absolute

absolute

[ab-suh-loot, ab-suh-loot]
absolute, in philosophy, the opposite of relative. The term has acquired numerous widely variant connotations in different philosophical systems. It means unlimited, unconditioned, or free of any relation; perfect, complete, or total; permanent, inherent, or ultimate; independent, or valid without reference to a perceiving subject. In epistemology, absolute means certain or indubitable as opposed to probable or hypothetical. As a substantive, the absolute is the ultimate basis of reality, the principle underlying the universe. Theologically, it is synonymous with, or characteristic of, God. Philosophically, it may be considered as the unknowable, the thing-in-itself; as that ultimate nonrelative that is the basis of all relation; as the ultimate, all-comprehensive principle in which all differences and distinctions are merged. The concept of the absolute was present in Greek philosophy. In modern times, both realists and idealists have used the term, but it is, perhaps, most intimately connected with the idealism of G. W. Hegel.

Temperature at which a thermodynamic system (see thermodynamics) has the lowest energy, 0 kelvin (K). It corresponds to −459.67°F (−273.15°C) and is the lowest possible temperature theoretically achievable by a system. A gas at constant pressure contracts as the temperature is decreased. A perfect gas would reach zero volume at absolute zero. However, a real gas condenses to a liquid or a solid at a temperature higher than absolute zero. At absolute zero, the system's molecular energy is minimal and none is available for transfer to other systems. The Kelvin temperature scale has absolute zero as its zero point, and its fundamental unit is the kelvin.

Learn more about absolute zero with a free trial on Britannica.com.

Political doctrine and practice of unlimited, centralized authority and absolute sovereignty, especially as vested in a monarch. Its essence is that the ruling power is not subject to regular challenge or check by any judicial, legislative, religious, economic, or electoral agency. Though it has been used throughout history, the form that developed in early modern Europe (16th–18th century) became the prototype; Louis XIV is seen as the epitome of European absolutism. Religious authority was assumed by the monarch, who became the head of the church as well as the state, on the basis that the right to rule came from God (see divine kingship). Seealso authoritarianism, dictatorship, totalitarianism.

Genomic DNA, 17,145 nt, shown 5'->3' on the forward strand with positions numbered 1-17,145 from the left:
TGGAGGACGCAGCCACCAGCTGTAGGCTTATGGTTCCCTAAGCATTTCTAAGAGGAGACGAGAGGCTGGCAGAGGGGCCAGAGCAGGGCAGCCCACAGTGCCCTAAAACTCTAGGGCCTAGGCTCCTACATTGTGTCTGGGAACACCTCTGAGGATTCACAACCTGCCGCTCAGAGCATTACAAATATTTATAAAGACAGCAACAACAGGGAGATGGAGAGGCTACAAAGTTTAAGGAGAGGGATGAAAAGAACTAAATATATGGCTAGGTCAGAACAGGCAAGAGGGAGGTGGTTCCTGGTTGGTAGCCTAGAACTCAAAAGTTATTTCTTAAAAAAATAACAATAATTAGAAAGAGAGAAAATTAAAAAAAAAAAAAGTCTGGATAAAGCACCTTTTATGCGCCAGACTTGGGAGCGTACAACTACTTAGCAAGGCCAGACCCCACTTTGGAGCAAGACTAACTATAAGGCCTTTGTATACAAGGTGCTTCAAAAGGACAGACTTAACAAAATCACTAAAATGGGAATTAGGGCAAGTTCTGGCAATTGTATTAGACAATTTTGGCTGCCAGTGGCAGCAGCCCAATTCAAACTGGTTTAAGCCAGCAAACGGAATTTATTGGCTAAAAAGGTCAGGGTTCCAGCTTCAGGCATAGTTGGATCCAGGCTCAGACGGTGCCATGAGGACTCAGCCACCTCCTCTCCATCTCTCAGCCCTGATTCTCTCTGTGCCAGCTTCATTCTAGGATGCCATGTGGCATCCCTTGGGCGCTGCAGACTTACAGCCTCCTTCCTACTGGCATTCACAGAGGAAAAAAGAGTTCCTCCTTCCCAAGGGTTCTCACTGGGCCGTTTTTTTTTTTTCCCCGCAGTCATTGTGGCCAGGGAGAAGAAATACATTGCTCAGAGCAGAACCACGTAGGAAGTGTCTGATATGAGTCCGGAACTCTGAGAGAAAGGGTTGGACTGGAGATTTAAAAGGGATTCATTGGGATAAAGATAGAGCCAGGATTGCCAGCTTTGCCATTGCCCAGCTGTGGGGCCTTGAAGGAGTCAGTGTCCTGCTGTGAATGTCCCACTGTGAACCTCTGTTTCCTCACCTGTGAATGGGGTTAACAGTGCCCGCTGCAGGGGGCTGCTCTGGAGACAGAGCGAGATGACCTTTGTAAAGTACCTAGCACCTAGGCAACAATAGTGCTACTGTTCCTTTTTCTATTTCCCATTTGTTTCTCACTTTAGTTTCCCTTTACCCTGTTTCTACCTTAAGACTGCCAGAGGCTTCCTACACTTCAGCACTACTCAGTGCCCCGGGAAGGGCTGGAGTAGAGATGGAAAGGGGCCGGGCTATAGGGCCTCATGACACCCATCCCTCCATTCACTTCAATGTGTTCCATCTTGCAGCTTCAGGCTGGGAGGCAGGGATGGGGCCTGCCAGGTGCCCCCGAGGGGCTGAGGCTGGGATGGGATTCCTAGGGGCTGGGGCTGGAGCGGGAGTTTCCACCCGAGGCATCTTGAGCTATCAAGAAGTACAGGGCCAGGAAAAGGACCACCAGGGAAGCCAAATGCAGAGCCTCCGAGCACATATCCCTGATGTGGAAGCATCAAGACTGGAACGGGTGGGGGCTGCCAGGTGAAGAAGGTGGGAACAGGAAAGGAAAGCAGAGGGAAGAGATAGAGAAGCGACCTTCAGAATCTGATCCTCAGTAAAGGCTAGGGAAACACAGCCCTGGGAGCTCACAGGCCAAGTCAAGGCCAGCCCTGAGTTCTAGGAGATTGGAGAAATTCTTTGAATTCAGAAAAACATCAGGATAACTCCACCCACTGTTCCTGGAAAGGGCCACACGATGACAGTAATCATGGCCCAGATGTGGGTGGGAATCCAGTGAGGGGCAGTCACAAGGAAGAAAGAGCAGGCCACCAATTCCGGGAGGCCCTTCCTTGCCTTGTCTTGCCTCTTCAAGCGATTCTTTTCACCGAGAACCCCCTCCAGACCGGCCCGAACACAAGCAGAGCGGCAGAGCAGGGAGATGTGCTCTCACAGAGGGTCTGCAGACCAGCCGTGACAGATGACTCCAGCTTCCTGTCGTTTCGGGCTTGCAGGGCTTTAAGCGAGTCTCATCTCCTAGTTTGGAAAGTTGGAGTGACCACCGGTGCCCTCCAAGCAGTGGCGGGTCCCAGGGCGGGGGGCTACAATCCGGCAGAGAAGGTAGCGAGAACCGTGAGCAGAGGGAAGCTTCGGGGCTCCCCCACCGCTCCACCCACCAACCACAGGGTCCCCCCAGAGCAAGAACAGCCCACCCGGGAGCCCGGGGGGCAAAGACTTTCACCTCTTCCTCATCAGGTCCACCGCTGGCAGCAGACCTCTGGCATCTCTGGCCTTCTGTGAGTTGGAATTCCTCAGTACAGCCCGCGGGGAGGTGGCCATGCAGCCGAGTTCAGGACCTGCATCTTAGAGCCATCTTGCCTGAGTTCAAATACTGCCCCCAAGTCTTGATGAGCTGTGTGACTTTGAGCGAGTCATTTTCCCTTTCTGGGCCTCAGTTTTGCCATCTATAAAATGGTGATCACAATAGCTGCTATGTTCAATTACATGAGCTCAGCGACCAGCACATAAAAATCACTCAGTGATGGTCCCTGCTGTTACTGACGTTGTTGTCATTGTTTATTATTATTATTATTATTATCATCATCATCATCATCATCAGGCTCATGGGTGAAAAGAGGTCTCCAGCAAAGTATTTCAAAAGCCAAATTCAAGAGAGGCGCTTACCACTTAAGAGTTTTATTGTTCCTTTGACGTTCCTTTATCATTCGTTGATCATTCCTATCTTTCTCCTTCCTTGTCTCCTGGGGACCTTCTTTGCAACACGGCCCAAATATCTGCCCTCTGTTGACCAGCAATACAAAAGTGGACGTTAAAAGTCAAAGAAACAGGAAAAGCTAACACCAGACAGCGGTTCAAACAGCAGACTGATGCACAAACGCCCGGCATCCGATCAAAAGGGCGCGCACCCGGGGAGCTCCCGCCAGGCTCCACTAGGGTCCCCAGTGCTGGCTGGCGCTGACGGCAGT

Learn more about absolutism with a free trial on Britannica.com.

Absolute may mean:

Philosophy

Math and science

Popular culture

Other

  • Absolute Distilled Water, a brand of distilled water produced by Philippine's Asia Brewery
  • Absolut Vodka, a brand of Swedish vodka
  • Absolute Radio, the UK radio station formerly known as Virgin Radio
  • Absolute Yachts, an Italian brand of Motor Yacht
  • Absolute Entertainment, the video game company
  • Absolute (mixed martial arts), a weight class where any fighter of any weight can participate, only reserved for knock-out tournaments
  • Absolute, in grammar, one of three degrees of comparison
  • Absolute monarchy, a form of government found within a few nations
  • Absolute City Center, phases 1, 2 and 3 of the Fernbrook development in Mississauga, Ontario, Canada
  • Absolute, in perfumery : the aromatic result of a process using a solvent such as alcohol, hexane, or Carbon Dioxide to remove waxes and most odorless materials from aromatic 'concretes', producing an alcohol soluble or semi-liquid oil. Absolutes are highly concentrated. Waxes, terpenes, sesquiterpenes and most other odorless matters are eliminated from the aromatic concretes during the preparation of the absolutes.
Search another word or see absoluteon Dictionary | Thesaurus |Spanish
Copyright © 2014 Dictionary.com, LLC. All rights reserved.
  • Please Login or Sign Up to use the Recent Searches feature